"We've had a lot of tragedy in our community," said Ventura County Supervisor Linda Parks, whose district includes Thousand Oaks. "We don't want any more. We do not want any more lives lost."

    At the Fultz ranch near Malibu, all of the 52 horses survived after a wild scramble to save them.

    Fultz's mother, 61-year-old Tricia Fultz, said everyone expected the fire to stay well south of their property, but shifting winds forced them to take the horses out to open pastures as quickly as they could.

    Three were still in their pens when the adjacent barn caught fire, and Tricia Fultz just had to open the pens, burning her hands and hoping for the best.

    She, her husband and six others rode out the fire in a tunnel a short distance up the road as the fire burned the hillsides above and all around them.

    "It's so surreal because it's so dark, and when we're in the tunnel you can't see anything," Tricia Fultz said. "There was so much burning and so much black."

    The fire hopscotched around the Oak Park neighborhood of 70-year-old Bill Bengston, leaving most houses untouched.

    The home for 22 years of Bengston and his wife, Ramona, was the only house on his block that burned. And it burned everything.

    "It's all gone," he said softly as he sifted through the remains. "It's all gone."

    The hardest to lose were the photos and the mementos handed down through the family -- a cigar box that belonged to his great-grandfather; the handcuffs his father carried in World War II.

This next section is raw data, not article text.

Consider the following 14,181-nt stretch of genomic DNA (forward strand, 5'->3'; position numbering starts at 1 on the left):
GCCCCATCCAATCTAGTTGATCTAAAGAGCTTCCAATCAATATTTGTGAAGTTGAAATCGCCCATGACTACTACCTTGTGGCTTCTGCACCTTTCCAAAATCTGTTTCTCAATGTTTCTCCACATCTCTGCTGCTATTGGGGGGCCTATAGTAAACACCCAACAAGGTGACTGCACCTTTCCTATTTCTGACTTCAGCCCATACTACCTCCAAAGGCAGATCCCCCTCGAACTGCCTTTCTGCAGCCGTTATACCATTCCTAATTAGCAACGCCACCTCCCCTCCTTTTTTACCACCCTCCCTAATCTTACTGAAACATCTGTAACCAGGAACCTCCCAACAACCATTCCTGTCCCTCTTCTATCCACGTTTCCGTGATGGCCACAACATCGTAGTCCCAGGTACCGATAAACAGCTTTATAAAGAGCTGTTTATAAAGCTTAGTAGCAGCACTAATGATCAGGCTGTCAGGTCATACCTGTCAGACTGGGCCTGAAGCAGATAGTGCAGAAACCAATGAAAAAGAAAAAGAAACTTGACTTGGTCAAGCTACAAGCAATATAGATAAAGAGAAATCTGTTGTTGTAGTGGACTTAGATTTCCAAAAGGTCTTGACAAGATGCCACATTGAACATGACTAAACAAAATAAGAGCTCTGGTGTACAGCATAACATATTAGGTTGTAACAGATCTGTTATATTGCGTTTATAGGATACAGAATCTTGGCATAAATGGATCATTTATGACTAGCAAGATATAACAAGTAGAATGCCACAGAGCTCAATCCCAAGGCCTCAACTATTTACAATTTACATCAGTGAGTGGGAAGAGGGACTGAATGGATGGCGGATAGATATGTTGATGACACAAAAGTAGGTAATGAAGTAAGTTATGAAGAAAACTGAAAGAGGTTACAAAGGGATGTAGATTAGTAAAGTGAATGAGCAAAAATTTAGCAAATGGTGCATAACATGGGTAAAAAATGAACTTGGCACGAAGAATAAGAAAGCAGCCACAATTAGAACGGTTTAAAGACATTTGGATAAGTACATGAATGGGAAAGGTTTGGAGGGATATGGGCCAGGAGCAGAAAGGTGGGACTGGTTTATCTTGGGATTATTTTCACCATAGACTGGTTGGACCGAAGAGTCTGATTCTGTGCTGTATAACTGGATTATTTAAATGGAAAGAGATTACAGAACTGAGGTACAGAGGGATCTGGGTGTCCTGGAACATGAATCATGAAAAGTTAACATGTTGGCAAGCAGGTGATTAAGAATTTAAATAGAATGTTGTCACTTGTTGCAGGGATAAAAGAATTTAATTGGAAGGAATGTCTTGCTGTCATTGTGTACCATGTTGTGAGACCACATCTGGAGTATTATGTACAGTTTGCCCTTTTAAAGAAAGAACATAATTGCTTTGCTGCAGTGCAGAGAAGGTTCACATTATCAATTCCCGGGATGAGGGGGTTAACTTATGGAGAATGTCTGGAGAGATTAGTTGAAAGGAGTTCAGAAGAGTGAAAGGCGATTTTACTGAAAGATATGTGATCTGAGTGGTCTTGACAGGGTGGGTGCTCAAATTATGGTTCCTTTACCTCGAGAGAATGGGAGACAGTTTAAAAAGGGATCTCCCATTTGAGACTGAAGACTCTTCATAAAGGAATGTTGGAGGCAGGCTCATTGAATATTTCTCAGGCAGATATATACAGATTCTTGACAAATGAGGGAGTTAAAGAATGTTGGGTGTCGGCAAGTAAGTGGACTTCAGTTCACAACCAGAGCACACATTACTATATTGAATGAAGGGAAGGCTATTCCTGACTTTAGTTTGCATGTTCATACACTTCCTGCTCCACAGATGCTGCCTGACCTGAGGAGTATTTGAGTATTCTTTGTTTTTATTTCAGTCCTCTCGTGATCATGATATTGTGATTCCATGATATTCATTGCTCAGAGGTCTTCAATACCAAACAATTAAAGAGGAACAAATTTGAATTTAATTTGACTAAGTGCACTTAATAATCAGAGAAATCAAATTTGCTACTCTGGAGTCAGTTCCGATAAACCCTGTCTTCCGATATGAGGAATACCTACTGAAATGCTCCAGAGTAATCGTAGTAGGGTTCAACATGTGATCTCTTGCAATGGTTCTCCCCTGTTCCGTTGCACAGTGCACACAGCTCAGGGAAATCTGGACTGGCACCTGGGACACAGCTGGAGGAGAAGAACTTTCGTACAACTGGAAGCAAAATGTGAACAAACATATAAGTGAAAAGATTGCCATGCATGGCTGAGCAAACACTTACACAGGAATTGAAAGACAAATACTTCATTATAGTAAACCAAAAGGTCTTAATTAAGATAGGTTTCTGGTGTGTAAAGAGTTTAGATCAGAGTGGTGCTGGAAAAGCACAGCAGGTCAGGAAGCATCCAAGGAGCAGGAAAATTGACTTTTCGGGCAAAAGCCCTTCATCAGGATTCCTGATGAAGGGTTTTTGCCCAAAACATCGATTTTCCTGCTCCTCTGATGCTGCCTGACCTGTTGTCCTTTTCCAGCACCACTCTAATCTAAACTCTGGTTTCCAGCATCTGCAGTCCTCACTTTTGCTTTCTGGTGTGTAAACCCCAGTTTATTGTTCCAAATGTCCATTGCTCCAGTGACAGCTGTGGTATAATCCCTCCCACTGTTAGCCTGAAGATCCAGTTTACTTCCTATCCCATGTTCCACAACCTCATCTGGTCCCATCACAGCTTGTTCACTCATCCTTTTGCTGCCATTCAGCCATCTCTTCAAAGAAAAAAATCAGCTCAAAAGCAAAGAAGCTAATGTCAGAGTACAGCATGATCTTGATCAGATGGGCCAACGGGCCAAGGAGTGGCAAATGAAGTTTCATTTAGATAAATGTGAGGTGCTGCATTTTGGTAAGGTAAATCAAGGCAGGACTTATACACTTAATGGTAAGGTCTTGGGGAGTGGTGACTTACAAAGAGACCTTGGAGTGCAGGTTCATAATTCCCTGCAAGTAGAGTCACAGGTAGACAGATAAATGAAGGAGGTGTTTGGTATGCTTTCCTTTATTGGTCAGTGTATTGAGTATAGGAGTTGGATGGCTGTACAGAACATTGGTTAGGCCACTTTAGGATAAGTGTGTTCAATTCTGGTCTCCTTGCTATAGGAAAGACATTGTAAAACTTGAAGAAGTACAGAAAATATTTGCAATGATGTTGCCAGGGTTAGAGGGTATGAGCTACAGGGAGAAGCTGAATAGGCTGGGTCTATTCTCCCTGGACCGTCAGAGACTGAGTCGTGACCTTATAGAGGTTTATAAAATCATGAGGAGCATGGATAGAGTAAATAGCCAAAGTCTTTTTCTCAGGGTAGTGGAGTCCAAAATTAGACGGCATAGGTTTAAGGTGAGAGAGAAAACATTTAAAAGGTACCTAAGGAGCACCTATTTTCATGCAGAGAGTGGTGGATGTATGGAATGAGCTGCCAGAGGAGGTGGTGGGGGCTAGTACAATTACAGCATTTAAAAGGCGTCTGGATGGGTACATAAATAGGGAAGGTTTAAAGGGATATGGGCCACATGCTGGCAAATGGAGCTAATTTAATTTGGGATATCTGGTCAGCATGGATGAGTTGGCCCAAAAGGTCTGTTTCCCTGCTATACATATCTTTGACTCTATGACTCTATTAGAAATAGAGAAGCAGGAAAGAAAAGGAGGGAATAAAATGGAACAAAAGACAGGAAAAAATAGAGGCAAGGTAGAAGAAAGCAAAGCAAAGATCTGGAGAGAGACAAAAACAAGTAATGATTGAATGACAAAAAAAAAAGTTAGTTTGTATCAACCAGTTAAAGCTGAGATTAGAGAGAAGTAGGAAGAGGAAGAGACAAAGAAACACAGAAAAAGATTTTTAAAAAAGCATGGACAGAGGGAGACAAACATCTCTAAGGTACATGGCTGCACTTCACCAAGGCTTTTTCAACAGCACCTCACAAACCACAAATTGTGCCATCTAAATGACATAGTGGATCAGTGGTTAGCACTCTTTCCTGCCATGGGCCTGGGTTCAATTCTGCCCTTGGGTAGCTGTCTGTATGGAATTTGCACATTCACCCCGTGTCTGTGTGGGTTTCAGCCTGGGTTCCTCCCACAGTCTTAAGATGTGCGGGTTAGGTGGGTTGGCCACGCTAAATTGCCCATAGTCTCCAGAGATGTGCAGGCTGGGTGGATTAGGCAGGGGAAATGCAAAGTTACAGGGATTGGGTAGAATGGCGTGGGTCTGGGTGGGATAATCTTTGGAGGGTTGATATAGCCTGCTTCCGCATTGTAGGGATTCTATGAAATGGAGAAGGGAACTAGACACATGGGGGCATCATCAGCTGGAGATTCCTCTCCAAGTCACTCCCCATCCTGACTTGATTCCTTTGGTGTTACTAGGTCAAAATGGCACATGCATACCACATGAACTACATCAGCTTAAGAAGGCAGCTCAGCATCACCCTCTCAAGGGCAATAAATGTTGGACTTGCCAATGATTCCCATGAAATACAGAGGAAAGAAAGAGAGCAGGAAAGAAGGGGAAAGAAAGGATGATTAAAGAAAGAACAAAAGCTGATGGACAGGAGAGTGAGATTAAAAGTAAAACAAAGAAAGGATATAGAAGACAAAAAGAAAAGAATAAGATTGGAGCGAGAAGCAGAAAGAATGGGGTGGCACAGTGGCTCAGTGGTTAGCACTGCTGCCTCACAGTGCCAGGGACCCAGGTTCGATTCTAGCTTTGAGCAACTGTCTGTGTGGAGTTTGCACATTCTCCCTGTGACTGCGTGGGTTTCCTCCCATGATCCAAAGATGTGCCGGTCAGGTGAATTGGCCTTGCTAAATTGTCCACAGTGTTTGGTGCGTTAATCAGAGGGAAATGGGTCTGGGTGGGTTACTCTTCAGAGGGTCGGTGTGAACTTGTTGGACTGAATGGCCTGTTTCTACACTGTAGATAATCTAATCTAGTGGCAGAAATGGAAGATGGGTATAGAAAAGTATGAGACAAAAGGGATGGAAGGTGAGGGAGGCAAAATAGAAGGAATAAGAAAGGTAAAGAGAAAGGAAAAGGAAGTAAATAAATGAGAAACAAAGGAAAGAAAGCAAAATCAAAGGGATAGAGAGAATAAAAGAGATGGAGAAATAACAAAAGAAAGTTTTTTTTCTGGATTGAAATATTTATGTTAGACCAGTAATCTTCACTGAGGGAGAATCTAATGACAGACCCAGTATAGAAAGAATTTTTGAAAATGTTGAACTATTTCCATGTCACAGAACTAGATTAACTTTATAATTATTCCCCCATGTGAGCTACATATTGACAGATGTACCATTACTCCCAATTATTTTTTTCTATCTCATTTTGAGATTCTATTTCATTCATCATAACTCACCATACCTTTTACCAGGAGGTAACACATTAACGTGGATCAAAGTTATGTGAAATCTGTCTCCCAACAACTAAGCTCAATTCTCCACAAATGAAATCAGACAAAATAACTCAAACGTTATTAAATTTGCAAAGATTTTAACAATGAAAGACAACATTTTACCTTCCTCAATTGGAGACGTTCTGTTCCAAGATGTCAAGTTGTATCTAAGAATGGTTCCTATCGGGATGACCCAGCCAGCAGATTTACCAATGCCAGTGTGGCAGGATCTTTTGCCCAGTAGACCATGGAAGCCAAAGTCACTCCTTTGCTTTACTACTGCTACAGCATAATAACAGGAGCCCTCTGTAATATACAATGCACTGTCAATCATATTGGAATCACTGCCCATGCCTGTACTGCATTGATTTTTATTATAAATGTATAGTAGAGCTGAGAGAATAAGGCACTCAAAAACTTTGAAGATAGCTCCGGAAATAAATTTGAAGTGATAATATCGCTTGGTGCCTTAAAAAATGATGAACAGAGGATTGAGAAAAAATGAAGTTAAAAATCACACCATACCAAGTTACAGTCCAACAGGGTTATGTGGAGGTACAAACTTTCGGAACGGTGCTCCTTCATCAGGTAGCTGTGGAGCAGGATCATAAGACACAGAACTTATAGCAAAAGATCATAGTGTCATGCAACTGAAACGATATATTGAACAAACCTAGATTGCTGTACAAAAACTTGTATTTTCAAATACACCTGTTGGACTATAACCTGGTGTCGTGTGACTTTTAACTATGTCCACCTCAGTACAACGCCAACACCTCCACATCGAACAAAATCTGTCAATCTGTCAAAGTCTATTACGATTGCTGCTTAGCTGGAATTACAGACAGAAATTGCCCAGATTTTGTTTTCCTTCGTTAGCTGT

"We're somewhat devastated," Bengston said. "Still a little bit numb."

    --By Jonathan J. Cooper and Andrew Dalton


    0 0

    A Massachusetts couple reclaimed their wedding day after they discovered their first minister wasn't licensed in Massachusetts and was facing larceny charges.

    With two words, a Massachusetts couple reclaimed their wedding day.

    "I do," Ashley and David Mellen said during an intimate second wedding at the Ocean House Restaurant in Dennis Port Saturday.

    In mid-September, the Agawam couple were at the Red Jacket Inn in South Yarmouth. She was in her dress. He was in his tuxedo.

    The magical day transformed into a nightmare situation for the couple whose love blossomed after meeting on an online dating website.

    They learned their minister, a man who was named officiant of the year in a Rhode Island magazine, was never licensed to marry people in Massachusetts.

    That man, James Stern, is also accused of stealing the credit card information from some of Ashley's bridesmaids.

    The couple's wedding license expired and was never filed by Stern.

    Already facing theft charges in Rhode Island, Stern now faces charges in Cape Cod in connection with his alleged actions at the Mellen wedding.